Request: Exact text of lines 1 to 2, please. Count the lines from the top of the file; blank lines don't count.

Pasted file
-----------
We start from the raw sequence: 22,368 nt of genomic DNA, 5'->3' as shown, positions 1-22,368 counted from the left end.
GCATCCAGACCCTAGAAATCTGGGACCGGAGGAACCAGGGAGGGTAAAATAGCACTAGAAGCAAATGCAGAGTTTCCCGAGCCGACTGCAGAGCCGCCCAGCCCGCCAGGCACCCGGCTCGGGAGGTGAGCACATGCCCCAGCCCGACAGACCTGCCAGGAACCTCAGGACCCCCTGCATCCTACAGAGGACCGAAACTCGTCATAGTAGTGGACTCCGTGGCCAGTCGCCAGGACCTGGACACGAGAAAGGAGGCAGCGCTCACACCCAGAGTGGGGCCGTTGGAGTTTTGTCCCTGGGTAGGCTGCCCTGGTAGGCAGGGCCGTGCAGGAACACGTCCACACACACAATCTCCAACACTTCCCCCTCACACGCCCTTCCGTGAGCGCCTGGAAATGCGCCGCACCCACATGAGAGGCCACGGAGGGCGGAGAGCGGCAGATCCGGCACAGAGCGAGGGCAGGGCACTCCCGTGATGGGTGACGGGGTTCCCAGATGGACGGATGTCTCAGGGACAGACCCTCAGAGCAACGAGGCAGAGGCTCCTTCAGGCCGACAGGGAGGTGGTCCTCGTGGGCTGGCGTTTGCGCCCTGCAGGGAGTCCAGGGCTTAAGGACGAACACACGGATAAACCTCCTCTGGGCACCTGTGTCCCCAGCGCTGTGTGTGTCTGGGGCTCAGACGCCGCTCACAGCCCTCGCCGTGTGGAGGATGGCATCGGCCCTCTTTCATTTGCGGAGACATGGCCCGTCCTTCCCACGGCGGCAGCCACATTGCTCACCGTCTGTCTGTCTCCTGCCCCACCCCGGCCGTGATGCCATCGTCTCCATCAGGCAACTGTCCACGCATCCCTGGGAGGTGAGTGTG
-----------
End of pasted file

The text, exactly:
We start from the raw sequence: 22,368 nt of genomic DNA, 5'->3' as shown, positions 1-22,368 counted from the left end.
GCATCCAGACCCTAGAAATCTGGGACCGGAGGAACCAGGGAGGGTAAAATAGCACTAGAAGCAAATGCAGAGTTTCCCGAGCCGACTGCAGAGCCGCCCAGCCCGCCAGGCACCCGGCTCGGGAGGTGAGCACATGCCCCAGCCCGACAGACCTGCCAGGAACCTCAGGACCCCCTGCATCCTACAGAGGACCGAAACTCGTCATAGTAGTGGACTCCGTGGCCAGTCGCCAGGACCTGGACACGAGAAAGGAGGCAGCGCTCACACCCAGAGTGGGGCCGTTGGAGTTTTGTCCCTGGGTAGGCTGCCCTGGTAGGCAGGGCCGTGCAGGAACACGTCCACACACACAATCTCCAACACTTCCCCCTCACACGCCCTTCCGTGAGCGCCTGGAAATGCGCCGCACCCACATGAGAGGCCACGGAGGGCGGAGAGCGGCAGATCCGGCACAGAGCGAGGGCAGGGCACTCCCGTGATGGGTGACGGGGTTCCCAGATGGACGGATGTCTCAGGGACAGACCCTCAGAGCAACGAGGCAGAGGCTCCTTCAGGCCGACAGGGAGGTGGTCCTCGTGGGCTGGCGTTTGCGCCCTGCAGGGAGTCCAGGGCTTAAGGACGAACACACGGATAAACCTCCTCTGGGCACCTGTGTCCCCAGCGCTGTGTGTGTCTGGGGCTCAGACGCCGCTCACAGCCCTCGCCGTGTGGAGGATGGCATCGGCCCTCTTTCATTTGCGGAGACATGGCCCGTCCTTCCCACGGCGGCAGCCACATTGCTCACCGTCTGTCTGTCTCCTGCCCCACCCCGGCCGTGATGCCATCGTCTCCATCAGGCAACTGTCCACGCATCCCTGGGAGGTGAGTGTG